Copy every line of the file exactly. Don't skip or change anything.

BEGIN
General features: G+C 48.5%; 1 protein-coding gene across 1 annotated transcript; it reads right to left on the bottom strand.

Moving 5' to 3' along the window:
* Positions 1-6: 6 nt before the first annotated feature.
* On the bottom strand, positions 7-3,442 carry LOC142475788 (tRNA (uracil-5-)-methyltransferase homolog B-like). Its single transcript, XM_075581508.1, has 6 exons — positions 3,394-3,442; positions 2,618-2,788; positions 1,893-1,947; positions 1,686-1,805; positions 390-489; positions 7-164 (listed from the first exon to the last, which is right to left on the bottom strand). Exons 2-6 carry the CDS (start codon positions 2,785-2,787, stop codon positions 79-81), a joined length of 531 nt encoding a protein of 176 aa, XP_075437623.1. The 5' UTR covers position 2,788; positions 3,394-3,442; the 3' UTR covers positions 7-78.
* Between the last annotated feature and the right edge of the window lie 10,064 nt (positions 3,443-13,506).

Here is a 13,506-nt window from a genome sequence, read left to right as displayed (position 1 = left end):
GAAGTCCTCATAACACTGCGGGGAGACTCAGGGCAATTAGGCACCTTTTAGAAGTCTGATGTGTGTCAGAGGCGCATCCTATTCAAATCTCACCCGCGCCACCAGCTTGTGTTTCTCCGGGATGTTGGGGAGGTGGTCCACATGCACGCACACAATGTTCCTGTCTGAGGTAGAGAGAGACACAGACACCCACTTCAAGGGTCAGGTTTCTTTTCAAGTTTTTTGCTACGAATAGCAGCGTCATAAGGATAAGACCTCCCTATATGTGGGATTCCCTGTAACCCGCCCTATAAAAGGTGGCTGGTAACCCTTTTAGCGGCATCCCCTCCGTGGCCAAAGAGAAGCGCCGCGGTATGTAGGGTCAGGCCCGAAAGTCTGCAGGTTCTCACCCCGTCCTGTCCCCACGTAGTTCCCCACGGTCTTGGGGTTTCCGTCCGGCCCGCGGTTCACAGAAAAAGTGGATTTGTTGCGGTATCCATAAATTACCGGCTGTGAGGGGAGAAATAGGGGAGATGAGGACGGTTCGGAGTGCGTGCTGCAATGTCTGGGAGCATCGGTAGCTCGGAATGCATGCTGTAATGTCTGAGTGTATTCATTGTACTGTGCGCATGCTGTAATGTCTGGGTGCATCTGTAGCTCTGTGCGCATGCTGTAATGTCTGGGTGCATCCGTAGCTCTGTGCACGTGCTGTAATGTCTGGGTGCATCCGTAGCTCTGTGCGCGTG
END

General features: G+C 48.5%; 1 protein-coding gene across 1 annotated transcript; it reads right to left on the bottom strand.

Moving 5' to 3' along the window:
* Positions 1-6: 6 nt before the first annotated feature.
* On the bottom strand, positions 7-3,442 carry LOC142475788 (tRNA (uracil-5-)-methyltransferase homolog B-like). Its single transcript, XM_075581508.1, has 6 exons — positions 3,394-3,442; positions 2,618-2,788; positions 1,893-1,947; positions 1,686-1,805; positions 390-489; positions 7-164 (listed from the first exon to the last, which is right to left on the bottom strand). Exons 2-6 carry the CDS (start codon positions 2,785-2,787, stop codon positions 79-81), a joined length of 531 nt encoding a protein of 176 aa, XP_075437623.1. The 5' UTR covers position 2,788; positions 3,394-3,442; the 3' UTR covers positions 7-78.
* Between the last annotated feature and the right edge of the window lie 10,064 nt (positions 3,443-13,506).

Here is a 13,506-nt window from a genome sequence, read left to right as displayed (position 1 = left end):
GAAGTCCTCATAACACTGCGGGGAGACTCAGGGCAATTAGGCACCTTTTAGAAGTCTGATGTGTGTCAGAGGCGCATCCTATTCAAATCTCACCCGCGCCACCAGCTTGTGTTTCTCCGGGATGTTGGGGAGGTGGTCCACATGCACGCACACAATGTTCCTGTCTGAGGTAGAGAGAGACACAGACACCCACTTCAAGGGTCAGGTTTCTTTTCAAGTTTTTTGCTACGAATAGCAGCGTCATAAGGATAAGACCTCCCTATATGTGGGATTCCCTGTAACCCGCCCTATAAAAGGTGGCTGGTAACCCTTTTAGCGGCATCCCCTCCGTGGCCAAAGAGAAGCGCCGCGGTATGTAGGGTCAGGCCCGAAAGTCTGCAGGTTCTCACCCCGTCCTGTCCCCACGTAGTTCCCCACGGTCTTGGGGTTTCCGTCCGGCCCGCGGTTCACAGAAAAAGTGGATTTGTTGCGGTATCCATAAATTACCGGCTGTGAGGGGAGAAATAGGGGAGATGAGGACGGTTCGGAGTGCGTGCTGCAATGTCTGGGAGCATCGGTAGCTCGGAATGCATGCTGTAATGTCTGAGTGTATTCATTGTACTGTGCGCATGCTGTAATGTCTGGGTGCATCTGTAGCTCTGTGCGCATGCTGTAATGTCTGGGTGCATCCGTAGCTCTGTGCACGTGCTGTAATGTCTGGGTGCATCCGTAGCTCTGTGCGCGTG